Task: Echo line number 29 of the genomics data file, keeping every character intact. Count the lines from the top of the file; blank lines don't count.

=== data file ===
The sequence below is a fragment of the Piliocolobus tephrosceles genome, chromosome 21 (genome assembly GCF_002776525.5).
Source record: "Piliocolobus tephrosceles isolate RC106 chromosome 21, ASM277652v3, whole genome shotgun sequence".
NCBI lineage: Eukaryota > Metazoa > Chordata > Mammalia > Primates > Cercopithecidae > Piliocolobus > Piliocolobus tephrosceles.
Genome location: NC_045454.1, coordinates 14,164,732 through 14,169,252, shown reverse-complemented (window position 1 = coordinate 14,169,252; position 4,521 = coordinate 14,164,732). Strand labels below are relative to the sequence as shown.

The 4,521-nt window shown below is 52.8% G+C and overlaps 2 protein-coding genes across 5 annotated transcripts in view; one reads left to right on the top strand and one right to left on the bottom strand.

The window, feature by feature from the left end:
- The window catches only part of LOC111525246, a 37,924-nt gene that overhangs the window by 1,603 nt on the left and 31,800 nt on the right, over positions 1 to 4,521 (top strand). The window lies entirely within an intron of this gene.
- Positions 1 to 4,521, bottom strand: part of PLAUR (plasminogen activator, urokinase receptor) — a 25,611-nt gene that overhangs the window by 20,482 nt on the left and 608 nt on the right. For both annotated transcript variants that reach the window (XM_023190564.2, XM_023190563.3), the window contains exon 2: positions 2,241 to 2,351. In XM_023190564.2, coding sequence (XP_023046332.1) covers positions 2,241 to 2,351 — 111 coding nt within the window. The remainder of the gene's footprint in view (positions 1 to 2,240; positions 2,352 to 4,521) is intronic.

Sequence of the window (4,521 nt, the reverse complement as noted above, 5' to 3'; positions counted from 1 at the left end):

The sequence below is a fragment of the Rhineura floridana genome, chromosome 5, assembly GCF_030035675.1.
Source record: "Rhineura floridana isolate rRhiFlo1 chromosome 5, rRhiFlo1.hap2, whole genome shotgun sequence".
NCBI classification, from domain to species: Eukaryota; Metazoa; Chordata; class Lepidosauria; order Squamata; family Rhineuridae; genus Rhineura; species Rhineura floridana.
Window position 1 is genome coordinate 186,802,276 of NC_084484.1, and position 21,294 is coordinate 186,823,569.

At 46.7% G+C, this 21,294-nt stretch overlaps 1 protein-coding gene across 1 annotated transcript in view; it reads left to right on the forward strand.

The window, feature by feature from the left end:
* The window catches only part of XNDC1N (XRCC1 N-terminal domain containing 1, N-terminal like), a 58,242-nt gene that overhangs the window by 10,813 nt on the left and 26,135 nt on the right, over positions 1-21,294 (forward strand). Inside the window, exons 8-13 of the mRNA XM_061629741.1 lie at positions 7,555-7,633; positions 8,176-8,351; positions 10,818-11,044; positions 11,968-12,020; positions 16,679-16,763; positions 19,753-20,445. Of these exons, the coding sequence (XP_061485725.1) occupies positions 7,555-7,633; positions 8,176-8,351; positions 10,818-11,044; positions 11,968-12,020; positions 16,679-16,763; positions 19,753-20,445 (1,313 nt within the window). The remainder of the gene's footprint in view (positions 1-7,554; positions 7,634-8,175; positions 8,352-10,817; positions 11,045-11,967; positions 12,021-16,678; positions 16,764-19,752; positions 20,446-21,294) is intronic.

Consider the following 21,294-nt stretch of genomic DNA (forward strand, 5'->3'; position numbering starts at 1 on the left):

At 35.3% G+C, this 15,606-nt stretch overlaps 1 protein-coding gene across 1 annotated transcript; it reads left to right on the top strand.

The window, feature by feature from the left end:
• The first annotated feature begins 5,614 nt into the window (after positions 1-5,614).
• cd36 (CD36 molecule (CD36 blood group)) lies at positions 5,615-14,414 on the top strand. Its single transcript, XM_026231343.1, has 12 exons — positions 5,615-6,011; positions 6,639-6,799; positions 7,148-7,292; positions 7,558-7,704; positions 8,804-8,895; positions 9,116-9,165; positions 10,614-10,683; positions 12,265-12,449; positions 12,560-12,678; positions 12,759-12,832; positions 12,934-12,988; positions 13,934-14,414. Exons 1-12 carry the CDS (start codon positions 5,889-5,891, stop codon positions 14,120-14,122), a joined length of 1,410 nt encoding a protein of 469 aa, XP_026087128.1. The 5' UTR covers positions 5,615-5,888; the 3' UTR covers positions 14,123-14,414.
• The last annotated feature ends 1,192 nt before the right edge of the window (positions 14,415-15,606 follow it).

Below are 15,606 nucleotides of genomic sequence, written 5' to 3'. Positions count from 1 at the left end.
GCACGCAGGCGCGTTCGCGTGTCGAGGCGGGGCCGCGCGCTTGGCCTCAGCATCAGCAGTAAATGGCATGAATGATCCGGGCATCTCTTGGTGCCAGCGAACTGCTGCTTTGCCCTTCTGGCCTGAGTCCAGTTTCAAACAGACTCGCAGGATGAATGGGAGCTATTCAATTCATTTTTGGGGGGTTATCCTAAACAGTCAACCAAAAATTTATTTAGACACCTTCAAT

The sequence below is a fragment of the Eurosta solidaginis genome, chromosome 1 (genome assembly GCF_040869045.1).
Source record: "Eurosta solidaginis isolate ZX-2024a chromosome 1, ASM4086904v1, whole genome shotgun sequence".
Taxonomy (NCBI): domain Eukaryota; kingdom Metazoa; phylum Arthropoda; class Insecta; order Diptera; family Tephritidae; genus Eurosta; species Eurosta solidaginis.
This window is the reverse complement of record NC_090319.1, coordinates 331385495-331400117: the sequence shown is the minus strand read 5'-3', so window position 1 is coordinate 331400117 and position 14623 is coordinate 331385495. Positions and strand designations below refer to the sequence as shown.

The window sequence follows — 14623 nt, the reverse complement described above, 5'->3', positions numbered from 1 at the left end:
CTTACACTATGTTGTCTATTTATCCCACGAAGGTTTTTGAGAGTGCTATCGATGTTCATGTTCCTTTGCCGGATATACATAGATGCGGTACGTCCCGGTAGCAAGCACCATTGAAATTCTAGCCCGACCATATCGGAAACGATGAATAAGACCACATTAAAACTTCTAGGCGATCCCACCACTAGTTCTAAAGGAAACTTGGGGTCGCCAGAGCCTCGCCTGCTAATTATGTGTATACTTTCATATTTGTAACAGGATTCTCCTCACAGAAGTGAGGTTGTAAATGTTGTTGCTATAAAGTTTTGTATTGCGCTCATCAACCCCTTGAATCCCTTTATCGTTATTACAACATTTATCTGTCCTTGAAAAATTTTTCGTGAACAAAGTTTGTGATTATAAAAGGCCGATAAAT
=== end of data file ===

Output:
The window sequence follows — 14623 nt, the reverse complement described above, 5'->3', positions numbered from 1 at the left end: